Glen Murray pulled the ripcord. He might not be the only one.
“There are moments in your life that do not present themselves as choices but as imperatives. When I turned 20 years old, AIDS was not a word in my vocabulary but by the time I turned 30, it had taken 43 of my friends and loved ones … For someone who has lived through one global tragedy and is now faced with the greater crisis of climate change, walking away from this fight isn’t in my DNA.”
With those words, Glen Murray, Ontario’s Minister of Environment and Climate Change, officially decamped from Queen’s Park to Calgary, resigning his cabinet post for a job heading the Pembina Institute, a clean energy think-tank.
The announcement caught Ontario’s political class by surprise, and naturally prompted much speculation about rodents and sinking watercraft. Despite a small bump in recent polls, the Liberals are still trailing the Tories less than a year from a provincial election. If the trends hold, the Liberals will lose seats even in their stronghold of Toronto — and Premier Kathleen Wynne’s approval rating remains the worst in the country.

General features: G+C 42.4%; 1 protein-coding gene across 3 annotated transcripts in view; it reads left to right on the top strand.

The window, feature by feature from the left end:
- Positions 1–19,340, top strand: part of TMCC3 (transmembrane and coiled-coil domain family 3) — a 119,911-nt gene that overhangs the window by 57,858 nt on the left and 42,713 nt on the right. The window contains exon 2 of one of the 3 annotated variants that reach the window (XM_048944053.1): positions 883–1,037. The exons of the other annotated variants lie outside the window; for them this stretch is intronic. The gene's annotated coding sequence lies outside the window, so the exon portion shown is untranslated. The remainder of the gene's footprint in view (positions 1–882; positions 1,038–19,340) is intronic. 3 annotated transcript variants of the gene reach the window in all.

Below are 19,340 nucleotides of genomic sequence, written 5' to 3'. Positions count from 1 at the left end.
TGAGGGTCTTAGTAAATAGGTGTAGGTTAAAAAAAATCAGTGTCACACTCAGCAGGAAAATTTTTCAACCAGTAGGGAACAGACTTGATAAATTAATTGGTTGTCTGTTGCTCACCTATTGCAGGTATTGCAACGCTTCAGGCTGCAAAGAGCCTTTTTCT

Not surprisingly, Wynne pushed back against the reports of her pending political demise. “I do not see [Murray’s resignation] as a vote of non-confidence … I see this as an individual having to make a decision about his life and he is a friend and I wish him well.”
But the scenario conjures up eerie reminders of ministers bailing from the federal Conservative cabinet in the run-up to the 2015 national election campaign, when John Baird, Peter Mackay, James Moore, Shelley Glover, Diane Ablonczy and Christian Paradis took a walk in the snow … and never came back.
Could the Liberals see the same sort of trend at work here? That depends, in part, on where those fleeing the burning deck think they could land; Murray claims his new post is a “dream job” but it’s interesting that he is leaving the province to take it.
Read the full article on iPolitics.